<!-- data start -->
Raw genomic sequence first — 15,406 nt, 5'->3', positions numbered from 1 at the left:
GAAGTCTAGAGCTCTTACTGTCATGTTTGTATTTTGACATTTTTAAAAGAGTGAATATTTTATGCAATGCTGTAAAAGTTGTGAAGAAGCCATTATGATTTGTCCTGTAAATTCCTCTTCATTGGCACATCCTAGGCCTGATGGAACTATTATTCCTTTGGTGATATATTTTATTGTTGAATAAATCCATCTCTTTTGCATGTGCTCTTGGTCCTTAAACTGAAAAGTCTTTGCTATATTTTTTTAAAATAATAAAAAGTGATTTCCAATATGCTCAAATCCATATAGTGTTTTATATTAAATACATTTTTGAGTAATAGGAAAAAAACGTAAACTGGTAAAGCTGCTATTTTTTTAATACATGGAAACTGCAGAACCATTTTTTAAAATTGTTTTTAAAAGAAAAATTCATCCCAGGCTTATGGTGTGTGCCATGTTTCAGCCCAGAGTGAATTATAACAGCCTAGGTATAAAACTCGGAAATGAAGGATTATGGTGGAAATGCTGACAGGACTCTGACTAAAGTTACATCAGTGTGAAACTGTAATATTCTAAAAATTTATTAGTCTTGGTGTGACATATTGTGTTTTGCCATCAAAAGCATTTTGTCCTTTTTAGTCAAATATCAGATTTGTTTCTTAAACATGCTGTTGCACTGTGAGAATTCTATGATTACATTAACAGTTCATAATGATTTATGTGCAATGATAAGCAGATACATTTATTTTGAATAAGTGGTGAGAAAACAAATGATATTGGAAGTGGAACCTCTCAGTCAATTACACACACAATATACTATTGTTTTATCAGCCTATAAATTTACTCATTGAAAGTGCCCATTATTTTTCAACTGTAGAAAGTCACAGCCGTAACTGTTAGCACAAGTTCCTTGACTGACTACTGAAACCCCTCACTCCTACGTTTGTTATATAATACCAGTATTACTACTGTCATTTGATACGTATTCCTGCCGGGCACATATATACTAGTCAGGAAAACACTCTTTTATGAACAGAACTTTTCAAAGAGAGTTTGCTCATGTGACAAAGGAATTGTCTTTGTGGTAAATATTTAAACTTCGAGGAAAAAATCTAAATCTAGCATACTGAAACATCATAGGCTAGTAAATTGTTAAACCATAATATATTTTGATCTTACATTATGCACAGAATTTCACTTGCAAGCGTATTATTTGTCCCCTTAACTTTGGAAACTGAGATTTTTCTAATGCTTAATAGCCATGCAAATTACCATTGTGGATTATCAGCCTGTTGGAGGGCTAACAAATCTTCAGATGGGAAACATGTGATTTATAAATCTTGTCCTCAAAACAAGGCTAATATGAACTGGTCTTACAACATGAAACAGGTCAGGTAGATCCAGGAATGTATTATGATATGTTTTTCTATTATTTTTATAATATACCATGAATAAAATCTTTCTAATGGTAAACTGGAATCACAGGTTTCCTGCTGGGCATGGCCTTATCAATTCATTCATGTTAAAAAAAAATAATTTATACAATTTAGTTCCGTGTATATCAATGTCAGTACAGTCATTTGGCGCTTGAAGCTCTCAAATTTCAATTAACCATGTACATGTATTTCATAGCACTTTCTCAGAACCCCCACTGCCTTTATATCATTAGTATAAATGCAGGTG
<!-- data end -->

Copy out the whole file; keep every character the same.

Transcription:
Raw genomic sequence first — 15,406 nt, 5'->3', positions numbered from 1 at the left:
GAAGTCTAGAGCTCTTACTGTCATGTTTGTATTTTGACATTTTTAAAAGAGTGAATATTTTATGCAATGCTGTAAAAGTTGTGAAGAAGCCATTATGATTTGTCCTGTAAATTCCTCTTCATTGGCACATCCTAGGCCTGATGGAACTATTATTCCTTTGGTGATATATTTTATTGTTGAATAAATCCATCTCTTTTGCATGTGCTCTTGGTCCTTAAACTGAAAAGTCTTTGCTATATTTTTTTAAAATAATAAAAAGTGATTTCCAATATGCTCAAATCCATATAGTGTTTTATATTAAATACATTTTTGAGTAATAGGAAAAAAACGTAAACTGGTAAAGCTGCTATTTTTTTAATACATGGAAACTGCAGAACCATTTTTTAAAATTGTTTTTAAAAGAAAAATTCATCCCAGGCTTATGGTGTGTGCCATGTTTCAGCCCAGAGTGAATTATAACAGCCTAGGTATAAAACTCGGAAATGAAGGATTATGGTGGAAATGCTGACAGGACTCTGACTAAAGTTACATCAGTGTGAAACTGTAATATTCTAAAAATTTATTAGTCTTGGTGTGACATATTGTGTTTTGCCATCAAAAGCATTTTGTCCTTTTTAGTCAAATATCAGATTTGTTTCTTAAACATGCTGTTGCACTGTGAGAATTCTATGATTACATTAACAGTTCATAATGATTTATGTGCAATGATAAGCAGATACATTTATTTTGAATAAGTGGTGAGAAAACAAATGATATTGGAAGTGGAACCTCTCAGTCAATTACACACACAATATACTATTGTTTTATCAGCCTATAAATTTACTCATTGAAAGTGCCCATTATTTTTCAACTGTAGAAAGTCACAGCCGTAACTGTTAGCACAAGTTCCTTGACTGACTACTGAAACCCCTCACTCCTACGTTTGTTATATAATACCAGTATTACTACTGTCATTTGATACGTATTCCTGCCGGGCACATATATACTAGTCAGGAAAACACTCTTTTATGAACAGAACTTTTCAAAGAGAGTTTGCTCATGTGACAAAGGAATTGTCTTTGTGGTAAATATTTAAACTTCGAGGAAAAAATCTAAATCTAGCATACTGAAACATCATAGGCTAGTAAATTGTTAAACCATAATATATTTTGATCTTACATTATGCACAGAATTTCACTTGCAAGCGTATTATTTGTCCCCTTAACTTTGGAAACTGAGATTTTTCTAATGCTTAATAGCCATGCAAATTACCATTGTGGATTATCAGCCTGTTGGAGGGCTAACAAATCTTCAGATGGGAAACATGTGATTTATAAATCTTGTCCTCAAAACAAGGCTAATATGAACTGGTCTTACAACATGAAACAGGTCAGGTAGATCCAGGAATGTATTATGATATGTTTTTCTATTATTTTTATAATATACCATGAATAAAATCTTTCTAATGGTAAACTGGAATCACAGGTTTCCTGCTGGGCATGGCCTTATCAATTCATTCATGTTAAAAAAAAATAATTTATACAATTTAGTTCCGTGTATATCAATGTCAGTACAGTCATTTGGCGCTTGAAGCTCTCAAATTTCAATTAACCATGTACATGTATTTCATAGCACTTTCTCAGAACCCCCACTGCCTTTATATCATTAGTATAAATGCAGGTG